Dear friends in Christ,
Grammar matters! A period here, a comma there, and the entire meaning of a sentence can change.
Let me give you an example. Last month we commemorated the feast of St Francis. It’s usually around that time of year that a quote attributed to St Francis makes the rounds again. Maybe you’ve heard it, it goes something like this:
“Preach the gospel at all times. If necessary, use words.”
First of all, the veracity of this quote is questionable. There’s actually no written record of Francis ever saying this, so we can’t be sure that he did.
Second of all, the quote is actually kind of problematic. Use words, if necessary. The implication is that words are not (or at least not always) necessary to the preaching of the gospel. Instead, we can let our lives and actions proclaim the gospel. We can show the truth of the gospel in the way that we live and treat others without ever having to open our mouths and say anything.
I suppose that’s a nice idea and it’s partly true (the gospel ought to shine forth in our lives) but in my opinion it gets it quite wrong! Let’s just say that if the proclamation of the gospel depends on the way I live and treat others then the cause of the gospel is in desperate trouble! Moreover, if I believe it’s God’s love shining through in my life then I can’t afford to rest on my laurels and assume that goes without saying. The whole point of the gospel is that God has acted despite and in spite of how we act! The gospel doesn’t depend on me, it depends on God. At some point you’ve got to say so.
Grammar matters! Let’s apply that principle to the above quote (falsely) attributed to Francis. Maybe if we play with the punctuation we can churn out something closer to the truth. How about this:
“Preach the gospel. At all times if necessary. Use words.”
That’s better. Same words. Same order. Different meaning. Grammar matters.
In our Collect this Sunday we’ll pray,
LORD, we beseech thee to keep thy household the Church in continual godliness; that through thy protection it may be free from all adversities, and devoutly given to serve thee in good works, to the glory of thy Name; through Jesus Christ our Lord. Amen.
Where we place the emphasis here matters greatly and can change how we hear and understand the prayer. For example, we may hear that prayer and place the emphasis on “godliness,” “devoutly,” “serve thee,” “good works.” All well and good, but that risks focusing the Christian life on us and what we do.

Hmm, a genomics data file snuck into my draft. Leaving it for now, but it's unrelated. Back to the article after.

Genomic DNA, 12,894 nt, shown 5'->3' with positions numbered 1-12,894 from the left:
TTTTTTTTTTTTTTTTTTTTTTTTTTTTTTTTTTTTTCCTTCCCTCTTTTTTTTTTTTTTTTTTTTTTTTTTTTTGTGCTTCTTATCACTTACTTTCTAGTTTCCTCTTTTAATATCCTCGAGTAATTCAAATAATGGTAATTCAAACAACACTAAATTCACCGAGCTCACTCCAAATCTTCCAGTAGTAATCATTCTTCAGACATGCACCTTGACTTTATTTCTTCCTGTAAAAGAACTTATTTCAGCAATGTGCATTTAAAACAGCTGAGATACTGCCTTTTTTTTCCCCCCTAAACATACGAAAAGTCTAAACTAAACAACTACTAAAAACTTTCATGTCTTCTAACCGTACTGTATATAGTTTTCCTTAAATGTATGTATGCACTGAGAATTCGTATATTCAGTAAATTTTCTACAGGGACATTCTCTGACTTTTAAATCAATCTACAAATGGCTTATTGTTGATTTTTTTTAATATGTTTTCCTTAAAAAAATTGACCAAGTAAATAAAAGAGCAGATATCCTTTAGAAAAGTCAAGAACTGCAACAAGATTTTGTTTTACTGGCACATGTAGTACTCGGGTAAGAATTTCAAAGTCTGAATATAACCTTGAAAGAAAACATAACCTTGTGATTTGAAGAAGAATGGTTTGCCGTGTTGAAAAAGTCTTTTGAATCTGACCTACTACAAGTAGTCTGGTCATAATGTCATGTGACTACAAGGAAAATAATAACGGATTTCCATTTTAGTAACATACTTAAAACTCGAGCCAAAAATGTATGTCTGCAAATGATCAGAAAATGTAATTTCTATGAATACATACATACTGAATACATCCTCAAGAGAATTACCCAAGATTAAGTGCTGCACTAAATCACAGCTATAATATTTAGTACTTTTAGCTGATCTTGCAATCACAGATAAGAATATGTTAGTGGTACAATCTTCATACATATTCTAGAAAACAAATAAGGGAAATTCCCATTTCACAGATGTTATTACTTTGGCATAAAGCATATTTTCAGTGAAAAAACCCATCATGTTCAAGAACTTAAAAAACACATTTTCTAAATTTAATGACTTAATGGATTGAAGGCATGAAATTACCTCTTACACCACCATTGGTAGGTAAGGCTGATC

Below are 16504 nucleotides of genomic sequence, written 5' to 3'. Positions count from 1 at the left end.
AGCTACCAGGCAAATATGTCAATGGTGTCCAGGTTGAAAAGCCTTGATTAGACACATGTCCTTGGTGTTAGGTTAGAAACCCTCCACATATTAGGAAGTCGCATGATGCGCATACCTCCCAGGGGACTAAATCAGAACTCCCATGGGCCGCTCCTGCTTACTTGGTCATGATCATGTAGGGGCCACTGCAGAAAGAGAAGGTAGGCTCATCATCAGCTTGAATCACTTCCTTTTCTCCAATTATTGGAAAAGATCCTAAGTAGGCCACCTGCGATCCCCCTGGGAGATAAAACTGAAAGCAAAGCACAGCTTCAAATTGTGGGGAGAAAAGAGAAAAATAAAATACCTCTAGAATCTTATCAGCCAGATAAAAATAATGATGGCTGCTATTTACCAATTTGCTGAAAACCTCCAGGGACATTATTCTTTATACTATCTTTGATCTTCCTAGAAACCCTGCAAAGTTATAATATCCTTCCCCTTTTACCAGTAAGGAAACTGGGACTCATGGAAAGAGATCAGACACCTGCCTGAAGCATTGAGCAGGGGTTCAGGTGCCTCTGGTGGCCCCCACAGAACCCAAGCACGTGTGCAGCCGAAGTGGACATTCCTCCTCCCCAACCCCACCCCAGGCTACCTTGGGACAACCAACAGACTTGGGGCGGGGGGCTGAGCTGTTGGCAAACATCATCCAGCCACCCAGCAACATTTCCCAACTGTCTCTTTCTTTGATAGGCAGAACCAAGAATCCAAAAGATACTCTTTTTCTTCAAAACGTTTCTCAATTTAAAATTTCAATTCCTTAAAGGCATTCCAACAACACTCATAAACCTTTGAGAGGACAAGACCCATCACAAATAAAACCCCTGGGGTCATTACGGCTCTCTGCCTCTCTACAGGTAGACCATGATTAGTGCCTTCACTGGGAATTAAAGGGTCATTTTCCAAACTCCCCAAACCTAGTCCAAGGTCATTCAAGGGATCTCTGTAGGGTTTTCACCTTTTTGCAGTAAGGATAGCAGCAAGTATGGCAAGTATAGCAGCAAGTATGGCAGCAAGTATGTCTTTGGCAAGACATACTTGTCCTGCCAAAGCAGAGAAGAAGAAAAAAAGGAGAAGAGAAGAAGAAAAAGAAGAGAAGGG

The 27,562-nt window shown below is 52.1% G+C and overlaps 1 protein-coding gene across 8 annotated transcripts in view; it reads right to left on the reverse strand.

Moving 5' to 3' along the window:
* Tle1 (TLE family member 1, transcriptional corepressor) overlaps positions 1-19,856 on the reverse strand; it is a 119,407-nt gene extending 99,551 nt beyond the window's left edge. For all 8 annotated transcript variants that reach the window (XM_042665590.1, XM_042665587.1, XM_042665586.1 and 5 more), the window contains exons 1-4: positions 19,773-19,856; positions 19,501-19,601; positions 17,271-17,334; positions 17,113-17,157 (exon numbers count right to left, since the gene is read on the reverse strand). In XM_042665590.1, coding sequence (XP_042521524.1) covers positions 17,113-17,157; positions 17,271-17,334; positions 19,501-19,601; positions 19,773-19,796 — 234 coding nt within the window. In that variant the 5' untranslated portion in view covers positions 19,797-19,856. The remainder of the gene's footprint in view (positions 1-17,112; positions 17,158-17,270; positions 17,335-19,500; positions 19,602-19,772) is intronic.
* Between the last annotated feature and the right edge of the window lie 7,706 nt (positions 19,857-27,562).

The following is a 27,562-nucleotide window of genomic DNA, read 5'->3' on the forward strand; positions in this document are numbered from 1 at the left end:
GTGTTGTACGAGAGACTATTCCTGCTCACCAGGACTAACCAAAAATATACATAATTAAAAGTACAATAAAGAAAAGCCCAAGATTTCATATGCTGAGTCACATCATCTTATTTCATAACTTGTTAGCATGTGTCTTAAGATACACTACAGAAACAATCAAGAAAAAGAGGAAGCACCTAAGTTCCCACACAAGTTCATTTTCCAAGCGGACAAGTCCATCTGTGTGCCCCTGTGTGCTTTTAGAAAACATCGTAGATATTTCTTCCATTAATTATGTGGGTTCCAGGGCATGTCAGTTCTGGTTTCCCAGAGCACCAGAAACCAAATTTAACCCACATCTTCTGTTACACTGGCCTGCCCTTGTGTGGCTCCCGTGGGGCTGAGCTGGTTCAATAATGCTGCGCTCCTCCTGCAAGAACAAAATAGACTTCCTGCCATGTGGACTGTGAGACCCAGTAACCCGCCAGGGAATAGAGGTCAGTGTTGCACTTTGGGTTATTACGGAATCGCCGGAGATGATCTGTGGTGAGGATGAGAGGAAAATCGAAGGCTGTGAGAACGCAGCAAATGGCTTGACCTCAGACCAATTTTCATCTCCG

But there’s a piece of theological grammar that I try to keep in mind whenever I preach and it’s helpful here too. It’s this: “Make sure God is the subject of the verbs.” When applied to preaching, this makes sure that sermons are focused on what God has done and is doing rather than presenting you with a to-do list of what you ought to do. It highlights God’s grace and guards against moralism.
Let’s apply that theological grammar to our collect by highlighting the verbs of which God is the subject. What does God do, according to the Collect? God keeps, protects, and frees.
First, God keeps us “in continual godliness.” To say that God keeps us is to say that God is not only our Maker but our Sustainer. Our whole life (as individuals but also, chiefly, as the Church) is sustained at every moment by God. We are under his constant care and guidance. Christ loves us and gave himself for us, purifying us and making us worthy to stand before God the Father. As members of his Church he has given us the Holy Spirit, enabling us to be holy even as God is holy.
Second, God protects us from all adversities. This isn’t to say that we get through life unscathed. You know as well as I do that isn’t so. Nevertheless, God both protects us from adversities unknown to us and protects us from those adversities that do assail us, from without and from within, so that our faith is not defeated. God protects his Church, so that despite 2,000+ years of persecution the Church continues to grow and advance.
Third, God frees. God frees us from and God frees us for. God frees us from the power of sin and death, for a life of service and love. Sin has lost its power and we are able to follow Christ and serve him in loving obedience not because of our own capacity or strength but because of what God has done and continues to do.
Grammar matters, never more so than in the Christian life. Keep the emphasis on God, who he is and what he has done/is doing, and sound Christian theology and living is sure to follow!
God bless you church. See you Sunday.